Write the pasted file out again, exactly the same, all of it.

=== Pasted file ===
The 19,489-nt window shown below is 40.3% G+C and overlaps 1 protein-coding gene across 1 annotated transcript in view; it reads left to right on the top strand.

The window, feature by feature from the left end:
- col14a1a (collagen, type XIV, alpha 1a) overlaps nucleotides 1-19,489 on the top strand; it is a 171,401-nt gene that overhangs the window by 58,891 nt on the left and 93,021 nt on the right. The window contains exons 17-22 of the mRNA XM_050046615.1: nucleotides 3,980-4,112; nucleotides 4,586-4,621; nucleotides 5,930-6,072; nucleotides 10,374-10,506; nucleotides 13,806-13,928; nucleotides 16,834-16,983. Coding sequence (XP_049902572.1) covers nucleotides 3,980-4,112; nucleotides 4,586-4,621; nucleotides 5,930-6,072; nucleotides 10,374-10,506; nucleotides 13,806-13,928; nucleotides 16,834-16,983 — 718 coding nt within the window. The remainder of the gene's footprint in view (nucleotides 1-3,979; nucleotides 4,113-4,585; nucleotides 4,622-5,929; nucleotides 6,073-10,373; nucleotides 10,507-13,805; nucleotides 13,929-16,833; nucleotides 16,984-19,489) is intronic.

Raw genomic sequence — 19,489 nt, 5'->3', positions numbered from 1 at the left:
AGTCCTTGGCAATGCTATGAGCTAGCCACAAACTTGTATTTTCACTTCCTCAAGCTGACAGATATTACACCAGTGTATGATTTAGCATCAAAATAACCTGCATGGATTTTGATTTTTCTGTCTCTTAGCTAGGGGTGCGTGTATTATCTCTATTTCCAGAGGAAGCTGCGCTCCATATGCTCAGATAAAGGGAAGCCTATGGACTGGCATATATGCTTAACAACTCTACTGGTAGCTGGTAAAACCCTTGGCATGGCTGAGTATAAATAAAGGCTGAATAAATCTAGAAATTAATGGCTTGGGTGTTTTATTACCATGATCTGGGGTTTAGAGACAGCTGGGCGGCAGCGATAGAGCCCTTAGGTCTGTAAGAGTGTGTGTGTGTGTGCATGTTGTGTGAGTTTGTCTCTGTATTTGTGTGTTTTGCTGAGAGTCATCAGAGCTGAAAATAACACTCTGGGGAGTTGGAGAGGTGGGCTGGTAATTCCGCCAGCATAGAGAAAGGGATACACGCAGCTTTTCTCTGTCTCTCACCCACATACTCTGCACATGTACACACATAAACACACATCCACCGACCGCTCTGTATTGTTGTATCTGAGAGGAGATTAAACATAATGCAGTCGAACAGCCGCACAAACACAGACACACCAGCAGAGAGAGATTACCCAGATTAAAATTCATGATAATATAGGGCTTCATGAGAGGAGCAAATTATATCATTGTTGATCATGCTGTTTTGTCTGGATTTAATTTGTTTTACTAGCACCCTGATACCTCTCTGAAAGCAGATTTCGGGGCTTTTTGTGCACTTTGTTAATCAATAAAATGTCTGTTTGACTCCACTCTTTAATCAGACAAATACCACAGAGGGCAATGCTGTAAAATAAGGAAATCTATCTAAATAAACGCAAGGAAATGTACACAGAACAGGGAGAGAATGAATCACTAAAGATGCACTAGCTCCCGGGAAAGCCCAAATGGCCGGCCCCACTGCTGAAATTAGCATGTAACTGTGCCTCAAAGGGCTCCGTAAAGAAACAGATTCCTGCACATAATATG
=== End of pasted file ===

The 19,489-nt window shown below is 40.3% G+C and overlaps 1 protein-coding gene across 1 annotated transcript in view; it reads left to right on the top strand.

The window, feature by feature from the left end:
- col14a1a (collagen, type XIV, alpha 1a) overlaps nucleotides 1-19,489 on the top strand; it is a 171,401-nt gene that overhangs the window by 58,891 nt on the left and 93,021 nt on the right. The window contains exons 17-22 of the mRNA XM_050046615.1: nucleotides 3,980-4,112; nucleotides 4,586-4,621; nucleotides 5,930-6,072; nucleotides 10,374-10,506; nucleotides 13,806-13,928; nucleotides 16,834-16,983. Coding sequence (XP_049902572.1) covers nucleotides 3,980-4,112; nucleotides 4,586-4,621; nucleotides 5,930-6,072; nucleotides 10,374-10,506; nucleotides 13,806-13,928; nucleotides 16,834-16,983 — 718 coding nt within the window. The remainder of the gene's footprint in view (nucleotides 1-3,979; nucleotides 4,113-4,585; nucleotides 4,622-5,929; nucleotides 6,073-10,373; nucleotides 10,507-13,805; nucleotides 13,929-16,833; nucleotides 16,984-19,489) is intronic.

Raw genomic sequence — 19,489 nt, 5'->3', positions numbered from 1 at the left:
AGTCCTTGGCAATGCTATGAGCTAGCCACAAACTTGTATTTTCACTTCCTCAAGCTGACAGATATTACACCAGTGTATGATTTAGCATCAAAATAACCTGCATGGATTTTGATTTTTCTGTCTCTTAGCTAGGGGTGCGTGTATTATCTCTATTTCCAGAGGAAGCTGCGCTCCATATGCTCAGATAAAGGGAAGCCTATGGACTGGCATATATGCTTAACAACTCTACTGGTAGCTGGTAAAACCCTTGGCATGGCTGAGTATAAATAAAGGCTGAATAAATCTAGAAATTAATGGCTTGGGTGTTTTATTACCATGATCTGGGGTTTAGAGACAGCTGGGCGGCAGCGATAGAGCCCTTAGGTCTGTAAGAGTGTGTGTGTGTGTGCATGTTGTGTGAGTTTGTCTCTGTATTTGTGTGTTTTGCTGAGAGTCATCAGAGCTGAAAATAACACTCTGGGGAGTTGGAGAGGTGGGCTGGTAATTCCGCCAGCATAGAGAAAGGGATACACGCAGCTTTTCTCTGTCTCTCACCCACATACTCTGCACATGTACACACATAAACACACATCCACCGACCGCTCTGTATTGTTGTATCTGAGAGGAGATTAAACATAATGCAGTCGAACAGCCGCACAAACACAGACACACCAGCAGAGAGAGATTACCCAGATTAAAATTCATGATAATATAGGGCTTCATGAGAGGAGCAAATTATATCATTGTTGATCATGCTGTTTTGTCTGGATTTAATTTGTTTTACTAGCACCCTGATACCTCTCTGAAAGCAGATTTCGGGGCTTTTTGTGCACTTTGTTAATCAATAAAATGTCTGTTTGACTCCACTCTTTAATCAGACAAATACCACAGAGGGCAATGCTGTAAAATAAGGAAATCTATCTAAATAAACGCAAGGAAATGTACACAGAACAGGGAGAGAATGAATCACTAAAGATGCACTAGCTCCCGGGAAAGCCCAAATGGCCGGCCCCACTGCTGAAATTAGCATGTAACTGTGCCTCAAAGGGCTCCGTAAAGAAACAGATTCCTGCACATAATATG